The watch lists are supposed to be tools to help officials keep an eye on terror suspects. Those who end up on the lists are singled out for more thorough searches when flying, and they may even earn a place on the infamous "no fly" list. But The Intercept discovered that the majority of the people on these lists—close to 300,000 of them—have no known connection to recognized terrorist groups.
With its chapters on watch lists and police surveillance, the authors warn us that tools developed to fight threats against America can easily be adapted to be used against Americans. Such concerns prompted Sen. Rand Paul (R–Ky.) to launch a 13-hour filibuster back in 2013, temporarily blocking the nomination of John Brennan to head the CIA and drawing attention to the secrecy, lack of due process, and lack of oversight in America's drone program.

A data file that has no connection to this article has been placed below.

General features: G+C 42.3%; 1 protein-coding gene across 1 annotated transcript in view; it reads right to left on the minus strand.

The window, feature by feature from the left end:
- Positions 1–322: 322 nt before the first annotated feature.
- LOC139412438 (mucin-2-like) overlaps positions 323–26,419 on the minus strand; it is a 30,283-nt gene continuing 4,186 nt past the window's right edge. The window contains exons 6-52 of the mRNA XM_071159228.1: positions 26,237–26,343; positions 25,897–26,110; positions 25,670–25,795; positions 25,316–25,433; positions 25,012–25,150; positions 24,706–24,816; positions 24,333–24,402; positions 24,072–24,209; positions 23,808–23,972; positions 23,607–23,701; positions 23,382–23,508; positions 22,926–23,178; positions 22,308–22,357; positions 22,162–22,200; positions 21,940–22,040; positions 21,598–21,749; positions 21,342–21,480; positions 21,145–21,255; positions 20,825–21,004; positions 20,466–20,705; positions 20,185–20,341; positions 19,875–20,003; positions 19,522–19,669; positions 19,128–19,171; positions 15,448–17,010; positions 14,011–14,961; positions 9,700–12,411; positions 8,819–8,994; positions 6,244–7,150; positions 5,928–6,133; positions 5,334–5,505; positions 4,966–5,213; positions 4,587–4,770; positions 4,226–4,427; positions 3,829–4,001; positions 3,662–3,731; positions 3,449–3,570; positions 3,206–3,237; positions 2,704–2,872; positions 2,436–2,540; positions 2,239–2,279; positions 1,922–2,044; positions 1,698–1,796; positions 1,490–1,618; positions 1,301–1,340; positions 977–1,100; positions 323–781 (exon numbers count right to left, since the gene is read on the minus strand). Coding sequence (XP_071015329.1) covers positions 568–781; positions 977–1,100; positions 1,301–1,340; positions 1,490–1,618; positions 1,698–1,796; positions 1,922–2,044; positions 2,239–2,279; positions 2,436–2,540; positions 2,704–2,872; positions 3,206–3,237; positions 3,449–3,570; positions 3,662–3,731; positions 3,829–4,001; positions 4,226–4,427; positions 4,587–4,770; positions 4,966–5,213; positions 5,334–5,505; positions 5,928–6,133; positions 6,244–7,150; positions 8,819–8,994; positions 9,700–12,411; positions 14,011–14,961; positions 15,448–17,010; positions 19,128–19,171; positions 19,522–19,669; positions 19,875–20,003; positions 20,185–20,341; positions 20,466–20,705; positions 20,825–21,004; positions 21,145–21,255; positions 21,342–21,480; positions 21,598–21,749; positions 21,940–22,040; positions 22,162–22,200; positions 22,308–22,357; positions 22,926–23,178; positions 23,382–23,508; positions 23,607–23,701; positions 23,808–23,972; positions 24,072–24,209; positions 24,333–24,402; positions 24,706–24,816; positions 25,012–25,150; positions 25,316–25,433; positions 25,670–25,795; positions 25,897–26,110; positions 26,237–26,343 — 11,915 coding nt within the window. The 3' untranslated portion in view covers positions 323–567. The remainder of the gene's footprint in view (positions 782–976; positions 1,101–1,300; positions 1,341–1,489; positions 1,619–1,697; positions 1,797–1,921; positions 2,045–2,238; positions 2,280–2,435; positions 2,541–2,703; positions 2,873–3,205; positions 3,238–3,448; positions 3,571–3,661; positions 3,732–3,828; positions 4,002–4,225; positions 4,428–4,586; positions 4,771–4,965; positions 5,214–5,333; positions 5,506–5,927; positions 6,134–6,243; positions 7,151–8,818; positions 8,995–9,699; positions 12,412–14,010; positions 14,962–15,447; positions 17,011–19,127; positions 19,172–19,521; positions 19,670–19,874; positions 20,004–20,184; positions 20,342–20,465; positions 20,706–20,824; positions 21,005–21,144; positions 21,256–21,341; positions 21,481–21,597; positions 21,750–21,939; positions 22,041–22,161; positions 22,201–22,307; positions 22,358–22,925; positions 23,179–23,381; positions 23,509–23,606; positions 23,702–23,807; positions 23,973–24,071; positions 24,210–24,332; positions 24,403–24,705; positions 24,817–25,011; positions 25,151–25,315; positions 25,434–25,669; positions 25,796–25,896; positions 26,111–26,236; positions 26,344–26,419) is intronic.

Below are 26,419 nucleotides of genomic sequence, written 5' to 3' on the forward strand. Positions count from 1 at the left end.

It's worth pondering why America's drone killings haven't stirred the sort of outrage that Snowden's leaks inspired. (Snowden, incidentally, contributes a forward to this book.) While The Assassination Complex's primary sources remain anonymous, actual former drone pilots such as Brandon Bryant, who is quoted, have come forward to criticize the way the programs operate. Yet he is nowhere near as famous as Snowden.
In the afterword, Greenwald acknowledges that Americans mostly favor the use of drones in the war on terror. But that support isn't monolithic. He points to a poll from 2012 showing 77 percent of self-described liberal Democrats supporting drone strikes on suspected terrorists. But a more recent Pew Research poll, from 2015, has 58 percent of the country endorsing such strikes, including a little more than half of Democrats.
While a majority still supports the strikes, that's nevertheless a notable drop in a short timespan. Debate over the use of drone strikes may not be making household names out of its critics, but documentation like The Assassination Complex helps readers understand that a hands-off war still has costs—and may not be making us as safe as we want to believe.